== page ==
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The Nation

Jazz Pioneer's Funeral Sounds a Jubilant Note


NEW YORK — New Orleans invaded Harlem and Dixieland jazz filled the streets Saturday as more than 2,000 people--including recording artists, former President Bush and passionate fans--celebrated the life of musical legend Lionel Hampton.

Led by trumpet virtuoso Wynton Marsalis, the memorial services began with a traditional New Orleans "jazz funeral" procession outside Harlem's historic Cotton Club. A nine-member band, wailing "St. James Infirmary Blues" and other dirges, followed close behind Hampton's white wooden hearse as it was drawn by two horses toward Manhattan's Riverside Church.

"He represented the highest jazz musicians have to offer, the very best," said Marsalis, who guided the crowd like a swinging Pied Piper on a warm, sunny morning. "It is an honor for me to be here and salute someone who gave us so much."

Hampton, 94, died Aug. 31 after a long illness and left behind a profound imprint on jazz and political history. He was one of the first musicians to popularize the vibraphone, and his band became a training ground for some of the most famous names in jazz, including Charles Mingus, Dexter Gordon, Wes Montgomery, Joe Williams and Aretha Franklin.

A friend of presidents from Harry S. Truman to George W. Bush, he also was one of the first black jazz musicians to perform publicly with white musicians, helping to integrate what had been a segregated world in the 1930s.

America could not ignore the passing of such a giant, and friends "wanted to do something memorable" for his memorial, according to one organizer. Judging by crowd reactions, they succeeded.

The sight of Hampton's funeral parade winding through Upper Manhattan astonished many on the streets, and heads kept popping out of apartment windows to watch the pageantry below. Parents held children up over their heads on the crowded sidewalks so they could catch a glimpse of the hearse, the band and the surging crowd.

"I think it was important for them to be here," said David Hackle, pointing to his daughter Oni, 6, and his son Ojani, 2. "There's so much tradition here, with the funeral parade and Hampton. I've never seen anything quite like this in New York City."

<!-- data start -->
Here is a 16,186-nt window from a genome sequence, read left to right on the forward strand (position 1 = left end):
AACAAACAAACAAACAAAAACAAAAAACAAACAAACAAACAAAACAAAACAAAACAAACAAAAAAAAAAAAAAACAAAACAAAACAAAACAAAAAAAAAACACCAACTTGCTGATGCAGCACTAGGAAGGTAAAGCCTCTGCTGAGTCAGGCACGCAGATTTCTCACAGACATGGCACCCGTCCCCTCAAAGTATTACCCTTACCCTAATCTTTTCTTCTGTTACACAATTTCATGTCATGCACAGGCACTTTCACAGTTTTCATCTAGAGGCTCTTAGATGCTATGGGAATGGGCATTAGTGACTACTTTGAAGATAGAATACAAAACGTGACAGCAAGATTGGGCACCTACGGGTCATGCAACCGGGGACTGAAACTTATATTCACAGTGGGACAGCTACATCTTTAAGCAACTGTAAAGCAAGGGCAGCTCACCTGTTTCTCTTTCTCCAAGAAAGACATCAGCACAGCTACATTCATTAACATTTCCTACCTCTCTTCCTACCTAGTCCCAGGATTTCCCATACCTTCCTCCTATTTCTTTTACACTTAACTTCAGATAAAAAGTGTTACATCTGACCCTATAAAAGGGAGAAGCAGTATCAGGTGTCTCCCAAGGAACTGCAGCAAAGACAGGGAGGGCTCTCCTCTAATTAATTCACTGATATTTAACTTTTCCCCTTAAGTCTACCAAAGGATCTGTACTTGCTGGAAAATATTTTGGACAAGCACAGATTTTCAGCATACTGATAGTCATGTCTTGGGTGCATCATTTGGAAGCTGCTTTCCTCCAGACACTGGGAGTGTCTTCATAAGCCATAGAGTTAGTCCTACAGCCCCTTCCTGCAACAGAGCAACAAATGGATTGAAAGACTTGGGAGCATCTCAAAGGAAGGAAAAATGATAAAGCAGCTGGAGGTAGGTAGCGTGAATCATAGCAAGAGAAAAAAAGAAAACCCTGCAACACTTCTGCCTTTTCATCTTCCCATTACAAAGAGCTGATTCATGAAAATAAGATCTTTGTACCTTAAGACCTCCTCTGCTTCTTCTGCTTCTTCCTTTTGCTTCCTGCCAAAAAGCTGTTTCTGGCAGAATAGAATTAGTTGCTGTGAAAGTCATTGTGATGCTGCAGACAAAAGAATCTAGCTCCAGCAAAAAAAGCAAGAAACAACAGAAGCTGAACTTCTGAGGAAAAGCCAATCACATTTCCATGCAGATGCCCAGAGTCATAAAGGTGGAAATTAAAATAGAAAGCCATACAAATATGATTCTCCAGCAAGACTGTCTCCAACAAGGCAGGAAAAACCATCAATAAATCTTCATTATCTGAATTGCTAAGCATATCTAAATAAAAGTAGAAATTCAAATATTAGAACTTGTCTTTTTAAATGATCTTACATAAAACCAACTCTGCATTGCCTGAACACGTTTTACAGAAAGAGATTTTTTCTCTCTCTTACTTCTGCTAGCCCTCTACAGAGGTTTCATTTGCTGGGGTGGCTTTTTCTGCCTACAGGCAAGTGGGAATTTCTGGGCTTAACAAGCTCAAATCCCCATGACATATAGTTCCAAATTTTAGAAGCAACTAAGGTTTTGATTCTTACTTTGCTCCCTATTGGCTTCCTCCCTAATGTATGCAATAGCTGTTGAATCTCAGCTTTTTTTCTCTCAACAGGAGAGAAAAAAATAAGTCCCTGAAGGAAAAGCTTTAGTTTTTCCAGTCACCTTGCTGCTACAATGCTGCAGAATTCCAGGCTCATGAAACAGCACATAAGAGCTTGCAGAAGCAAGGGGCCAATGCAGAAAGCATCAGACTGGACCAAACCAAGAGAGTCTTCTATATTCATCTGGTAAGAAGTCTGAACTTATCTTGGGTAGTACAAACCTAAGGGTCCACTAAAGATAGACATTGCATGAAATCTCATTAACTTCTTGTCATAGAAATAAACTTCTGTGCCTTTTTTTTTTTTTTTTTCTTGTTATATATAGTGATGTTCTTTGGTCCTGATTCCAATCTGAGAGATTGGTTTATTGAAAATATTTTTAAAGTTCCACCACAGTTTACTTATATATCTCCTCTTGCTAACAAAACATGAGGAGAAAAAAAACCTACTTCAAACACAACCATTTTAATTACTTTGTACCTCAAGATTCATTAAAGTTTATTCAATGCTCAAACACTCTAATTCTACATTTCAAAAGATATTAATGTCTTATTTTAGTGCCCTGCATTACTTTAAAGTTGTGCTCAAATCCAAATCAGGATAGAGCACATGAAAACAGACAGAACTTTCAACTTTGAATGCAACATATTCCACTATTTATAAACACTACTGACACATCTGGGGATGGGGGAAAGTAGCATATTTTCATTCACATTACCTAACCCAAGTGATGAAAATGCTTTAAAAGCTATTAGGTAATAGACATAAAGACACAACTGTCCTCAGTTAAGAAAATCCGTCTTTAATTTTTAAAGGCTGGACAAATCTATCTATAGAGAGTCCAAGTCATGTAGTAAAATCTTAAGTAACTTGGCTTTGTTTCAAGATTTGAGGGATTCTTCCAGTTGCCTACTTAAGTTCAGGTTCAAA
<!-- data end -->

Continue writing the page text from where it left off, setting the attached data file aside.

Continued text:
By midmorning the procession reached the landmark church overlooking the Hudson River, and the music continued inside. Marsalis led David Oswald's Gully Low Jazz Band up the center aisle and blew one final hymn before retreating to the back of the building.

"We are here to remember and celebrate a true pioneer, a jazz icon who touched all of our lives," said the Rev. James A. Forbes Jr. "Lionel Hampton filled our hearts with joy."

One speaker after another recalled Hampton's trailblazing work with the vibraphone, which many considered a freakish instrument until he played it in a 1930 Louis Armstrong recording session. The gifted musician, born in Kentucky, "showed the world that this was not a minor percussion instrument. It was capable of poetry and invention," said author Stanley Crouch.

Others recalled Hampton's courage when he and pianist Teddy Wilson joined Benny Goodman's band in 1936, becoming the first black jazz musicians to perform publicly with white artists in the United States. Years later, Hampton said Goodman's quartet "opened the door for Jackie Robinson coming into major league baseball. The integration of musicians started a lot of things happening."

Bush, his voice cracking with emotion, recalled Hampton as a close family friend. "It wasn't easy for Lionel to be a Republican," he said. "He not only had a knack for musicianship, he had a gift for relationships."

But it was the music--loud, sometimes ecstatic jazz, gospel and boogie-woogie--that dominated Hampton's two-hour memorial. Backed by the Lionel Hampton Orchestra, a parade of jazz greats including pianist Hank Jones, saxophone player Illinois Jacquet, and trumpeters Clark Terry, Jon Faddis and Roy Hargrove, swung mightily in tribute to a man with whom they had all worked.

Jacquet, speaking in a low, gravelly voice, remembered a snowy night in Chicago when Hampton's band was warming up the crowd and the bandleader was getting dressed upstairs.

"He was excited, the band was grooving so well, that he ran onstage without his pants on," Jacquet recalled.

The service ended with "Flying Home," Hampton's most famous number, and as the band reached a booming climax, mourners jumped out of their pews and began dancing in the aisles. Minutes later, the band poured back onto the streets, this time playing jubilant melodies such as "Down by the Riverside."

"There couldn't have been a better tribute to a man like Hampton," marveled Kathy Hunter, a longtime fan who had driven 115 miles from Montauk, N.Y., with her husband to witness the memorial service. "There's such joy, such energy--and we didn't even have to go to New Orleans."

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